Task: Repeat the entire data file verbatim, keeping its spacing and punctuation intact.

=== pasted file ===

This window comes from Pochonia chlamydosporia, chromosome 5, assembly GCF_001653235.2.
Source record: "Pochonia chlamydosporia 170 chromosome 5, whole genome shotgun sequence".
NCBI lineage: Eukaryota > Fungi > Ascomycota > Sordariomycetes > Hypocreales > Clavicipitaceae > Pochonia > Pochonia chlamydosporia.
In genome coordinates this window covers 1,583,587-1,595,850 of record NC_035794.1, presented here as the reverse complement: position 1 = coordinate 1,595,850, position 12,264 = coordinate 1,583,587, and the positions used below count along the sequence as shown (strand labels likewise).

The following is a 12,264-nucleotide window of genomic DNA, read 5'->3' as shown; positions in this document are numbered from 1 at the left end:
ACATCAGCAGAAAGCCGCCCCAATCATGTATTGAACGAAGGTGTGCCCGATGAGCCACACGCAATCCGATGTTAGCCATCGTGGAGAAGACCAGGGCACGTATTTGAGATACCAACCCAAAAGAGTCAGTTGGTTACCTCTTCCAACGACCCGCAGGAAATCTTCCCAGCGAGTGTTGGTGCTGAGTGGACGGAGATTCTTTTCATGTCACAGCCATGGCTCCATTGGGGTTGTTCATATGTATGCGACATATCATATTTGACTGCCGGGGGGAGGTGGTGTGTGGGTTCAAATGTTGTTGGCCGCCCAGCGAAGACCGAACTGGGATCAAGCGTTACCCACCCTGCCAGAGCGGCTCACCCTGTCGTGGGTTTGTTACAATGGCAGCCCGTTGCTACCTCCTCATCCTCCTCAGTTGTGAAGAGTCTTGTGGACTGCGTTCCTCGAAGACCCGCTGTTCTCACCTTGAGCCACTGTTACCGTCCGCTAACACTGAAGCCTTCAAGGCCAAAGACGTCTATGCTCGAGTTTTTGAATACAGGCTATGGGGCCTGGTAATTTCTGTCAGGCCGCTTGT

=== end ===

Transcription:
This window comes from Pochonia chlamydosporia, chromosome 5, assembly GCF_001653235.2.
Source record: "Pochonia chlamydosporia 170 chromosome 5, whole genome shotgun sequence".
NCBI lineage: Eukaryota > Fungi > Ascomycota > Sordariomycetes > Hypocreales > Clavicipitaceae > Pochonia > Pochonia chlamydosporia.
In genome coordinates this window covers 1,583,587-1,595,850 of record NC_035794.1, presented here as the reverse complement: position 1 = coordinate 1,595,850, position 12,264 = coordinate 1,583,587, and the positions used below count along the sequence as shown (strand labels likewise).

The following is a 12,264-nucleotide window of genomic DNA, read 5'->3' as shown; positions in this document are numbered from 1 at the left end:
ACATCAGCAGAAAGCCGCCCCAATCATGTATTGAACGAAGGTGTGCCCGATGAGCCACACGCAATCCGATGTTAGCCATCGTGGAGAAGACCAGGGCACGTATTTGAGATACCAACCCAAAAGAGTCAGTTGGTTACCTCTTCCAACGACCCGCAGGAAATCTTCCCAGCGAGTGTTGGTGCTGAGTGGACGGAGATTCTTTTCATGTCACAGCCATGGCTCCATTGGGGTTGTTCATATGTATGCGACATATCATATTTGACTGCCGGGGGGAGGTGGTGTGTGGGTTCAAATGTTGTTGGCCGCCCAGCGAAGACCGAACTGGGATCAAGCGTTACCCACCCTGCCAGAGCGGCTCACCCTGTCGTGGGTTTGTTACAATGGCAGCCCGTTGCTACCTCCTCATCCTCCTCAGTTGTGAAGAGTCTTGTGGACTGCGTTCCTCGAAGACCCGCTGTTCTCACCTTGAGCCACTGTTACCGTCCGCTAACACTGAAGCCTTCAAGGCCAAAGACGTCTATGCTCGAGTTTTTGAATACAGGCTATGGGGCCTGGTAATTTCTGTCAGGCCGCTTGT